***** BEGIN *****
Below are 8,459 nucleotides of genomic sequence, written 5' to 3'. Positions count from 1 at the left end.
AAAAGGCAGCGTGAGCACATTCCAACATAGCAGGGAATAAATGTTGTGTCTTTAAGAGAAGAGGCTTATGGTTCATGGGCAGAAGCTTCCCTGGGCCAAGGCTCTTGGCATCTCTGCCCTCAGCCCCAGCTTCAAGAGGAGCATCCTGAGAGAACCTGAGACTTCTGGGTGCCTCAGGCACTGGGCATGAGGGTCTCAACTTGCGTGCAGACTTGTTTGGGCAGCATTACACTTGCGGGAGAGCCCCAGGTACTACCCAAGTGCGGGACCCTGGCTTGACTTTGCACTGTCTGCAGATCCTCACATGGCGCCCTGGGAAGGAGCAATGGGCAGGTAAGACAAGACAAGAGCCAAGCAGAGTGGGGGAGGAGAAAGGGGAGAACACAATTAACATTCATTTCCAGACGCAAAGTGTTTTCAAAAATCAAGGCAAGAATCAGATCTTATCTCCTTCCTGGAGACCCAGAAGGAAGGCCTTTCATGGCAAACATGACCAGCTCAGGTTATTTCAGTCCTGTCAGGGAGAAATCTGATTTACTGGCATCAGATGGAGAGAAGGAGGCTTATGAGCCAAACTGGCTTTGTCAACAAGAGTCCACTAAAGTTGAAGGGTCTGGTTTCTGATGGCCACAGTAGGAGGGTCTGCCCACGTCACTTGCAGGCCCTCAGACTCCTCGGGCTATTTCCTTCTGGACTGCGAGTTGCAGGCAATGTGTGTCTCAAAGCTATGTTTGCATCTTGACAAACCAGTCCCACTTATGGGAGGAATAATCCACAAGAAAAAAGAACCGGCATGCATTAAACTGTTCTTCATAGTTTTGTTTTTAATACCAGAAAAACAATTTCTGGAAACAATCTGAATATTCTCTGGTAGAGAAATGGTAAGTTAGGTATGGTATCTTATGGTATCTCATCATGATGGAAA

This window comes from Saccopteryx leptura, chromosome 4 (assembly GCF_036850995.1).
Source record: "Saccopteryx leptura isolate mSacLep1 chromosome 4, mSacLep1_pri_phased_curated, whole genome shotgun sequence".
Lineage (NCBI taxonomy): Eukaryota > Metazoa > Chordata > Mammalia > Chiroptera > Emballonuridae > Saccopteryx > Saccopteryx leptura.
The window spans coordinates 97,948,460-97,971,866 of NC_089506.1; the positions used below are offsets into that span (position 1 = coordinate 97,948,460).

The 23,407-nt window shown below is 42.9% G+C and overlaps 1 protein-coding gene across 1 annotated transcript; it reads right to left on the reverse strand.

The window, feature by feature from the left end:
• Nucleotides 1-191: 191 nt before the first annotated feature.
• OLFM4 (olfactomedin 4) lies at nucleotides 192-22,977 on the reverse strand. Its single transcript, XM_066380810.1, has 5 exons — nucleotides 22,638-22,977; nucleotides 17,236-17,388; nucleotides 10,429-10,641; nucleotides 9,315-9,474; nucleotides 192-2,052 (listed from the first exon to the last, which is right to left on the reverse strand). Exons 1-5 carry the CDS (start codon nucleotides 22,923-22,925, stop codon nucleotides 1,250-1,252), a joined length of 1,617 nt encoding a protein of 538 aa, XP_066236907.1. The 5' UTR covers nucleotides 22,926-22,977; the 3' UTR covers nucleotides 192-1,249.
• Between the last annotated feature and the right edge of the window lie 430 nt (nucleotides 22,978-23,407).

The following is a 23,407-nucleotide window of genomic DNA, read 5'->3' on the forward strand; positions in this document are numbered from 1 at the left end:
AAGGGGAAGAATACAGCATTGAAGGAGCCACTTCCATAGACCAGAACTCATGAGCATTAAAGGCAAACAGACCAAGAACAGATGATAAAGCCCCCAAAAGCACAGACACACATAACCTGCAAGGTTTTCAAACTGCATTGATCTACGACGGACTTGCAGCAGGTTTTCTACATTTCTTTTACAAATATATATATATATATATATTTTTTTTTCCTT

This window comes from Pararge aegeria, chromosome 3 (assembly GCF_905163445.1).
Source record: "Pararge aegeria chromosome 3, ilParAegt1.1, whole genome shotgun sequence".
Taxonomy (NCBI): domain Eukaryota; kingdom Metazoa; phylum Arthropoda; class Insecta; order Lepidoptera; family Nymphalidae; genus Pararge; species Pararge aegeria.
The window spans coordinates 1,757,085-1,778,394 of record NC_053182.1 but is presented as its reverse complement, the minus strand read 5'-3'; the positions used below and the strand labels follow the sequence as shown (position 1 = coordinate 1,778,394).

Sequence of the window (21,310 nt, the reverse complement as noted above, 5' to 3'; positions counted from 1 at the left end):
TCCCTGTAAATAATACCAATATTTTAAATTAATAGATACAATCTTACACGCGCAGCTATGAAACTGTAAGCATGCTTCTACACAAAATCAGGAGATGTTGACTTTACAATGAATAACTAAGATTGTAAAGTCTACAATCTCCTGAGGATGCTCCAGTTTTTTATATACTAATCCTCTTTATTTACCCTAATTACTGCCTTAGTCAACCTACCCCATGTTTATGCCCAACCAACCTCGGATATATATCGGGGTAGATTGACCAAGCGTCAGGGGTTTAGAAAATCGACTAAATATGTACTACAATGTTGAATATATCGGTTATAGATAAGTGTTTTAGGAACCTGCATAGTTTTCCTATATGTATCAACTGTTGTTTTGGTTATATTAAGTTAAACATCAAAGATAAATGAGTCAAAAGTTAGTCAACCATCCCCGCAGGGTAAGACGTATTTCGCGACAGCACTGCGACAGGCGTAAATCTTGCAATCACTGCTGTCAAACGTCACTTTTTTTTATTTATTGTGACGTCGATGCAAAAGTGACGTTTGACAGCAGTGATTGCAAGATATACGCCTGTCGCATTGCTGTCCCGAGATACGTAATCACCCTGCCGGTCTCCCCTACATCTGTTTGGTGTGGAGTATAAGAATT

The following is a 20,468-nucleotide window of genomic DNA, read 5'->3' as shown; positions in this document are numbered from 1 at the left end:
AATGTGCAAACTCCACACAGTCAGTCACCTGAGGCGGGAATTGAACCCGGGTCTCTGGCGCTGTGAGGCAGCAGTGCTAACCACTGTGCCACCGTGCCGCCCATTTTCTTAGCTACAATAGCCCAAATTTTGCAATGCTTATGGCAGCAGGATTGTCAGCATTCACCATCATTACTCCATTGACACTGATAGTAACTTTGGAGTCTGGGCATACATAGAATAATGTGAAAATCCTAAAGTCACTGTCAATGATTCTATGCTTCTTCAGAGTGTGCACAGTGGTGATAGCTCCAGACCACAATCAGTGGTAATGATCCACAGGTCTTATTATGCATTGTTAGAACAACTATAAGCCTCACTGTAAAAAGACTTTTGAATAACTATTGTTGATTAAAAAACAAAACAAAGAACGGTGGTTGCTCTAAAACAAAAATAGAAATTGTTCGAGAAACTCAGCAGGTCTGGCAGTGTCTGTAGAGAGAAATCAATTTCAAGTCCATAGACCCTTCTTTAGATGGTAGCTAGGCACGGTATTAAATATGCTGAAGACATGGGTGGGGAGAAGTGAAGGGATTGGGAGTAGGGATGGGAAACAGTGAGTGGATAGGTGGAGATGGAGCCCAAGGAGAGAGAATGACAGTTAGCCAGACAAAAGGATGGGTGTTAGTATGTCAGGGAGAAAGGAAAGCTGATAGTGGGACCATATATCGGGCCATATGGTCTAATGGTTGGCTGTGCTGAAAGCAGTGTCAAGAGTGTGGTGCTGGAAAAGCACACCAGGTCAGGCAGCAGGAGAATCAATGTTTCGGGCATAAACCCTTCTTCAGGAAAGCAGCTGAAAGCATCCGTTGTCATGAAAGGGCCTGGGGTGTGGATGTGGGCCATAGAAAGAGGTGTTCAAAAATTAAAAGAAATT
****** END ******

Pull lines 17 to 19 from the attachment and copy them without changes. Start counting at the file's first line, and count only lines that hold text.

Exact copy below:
The window spans coordinates 1,757,085-1,778,394 of record NC_053182.1 but is presented as its reverse complement, the minus strand read 5'-3'; the positions used below and the strand labels follow the sequence as shown (position 1 = coordinate 1,778,394).

Sequence of the window (21,310 nt, the reverse complement as noted above, 5' to 3'; positions counted from 1 at the left end):
TCCCTGTAAATAATACCAATATTTTAAATTAATAGATACAATCTTACACGCGCAGCTATGAAACTGTAAGCATGCTTCTACACAAAATCAGGAGATGTTGACTTTACAATGAATAACTAAGATTGTAAAGTCTACAATCTCCTGAGGATGCTCCAGTTTTTTATATACTAATCCTCTTTATTTACCCTAATTACTGCCTTAGTCAACCTACCCCATGTTTATGCCCAACCAACCTCGGATATATATCGGGGTAGATTGACCAAGCGTCAGGGGTTTAGAAAATCGACTAAATATGTACTACAATGTTGAATATATCGGTTATAGATAAGTGTTTTAGGAACCTGCATAGTTTTCCTATATGTATCAACTGTTGTTTTGGTTATATTAAGTTAAACATCAAAGATAAATGAGTCAAAAGTTAGTCAACCATCCCCGCAGGGTAAGACGTATTTCGCGACAGCACTGCGACAGGCGTAAATCTTGCAATCACTGCTGTCAAACGTCACTTTTTTTTATTTATTGTGACGTCGATGCAAAAGTGACGTTTGACAGCAGTGATTGCAAGATATACGCCTGTCGCATTGCTGTCCCGAGATACGTAATCACCCTGCCGGTCTCCCCTACATCTGTTTGGTGTGGAGTATAAGAATT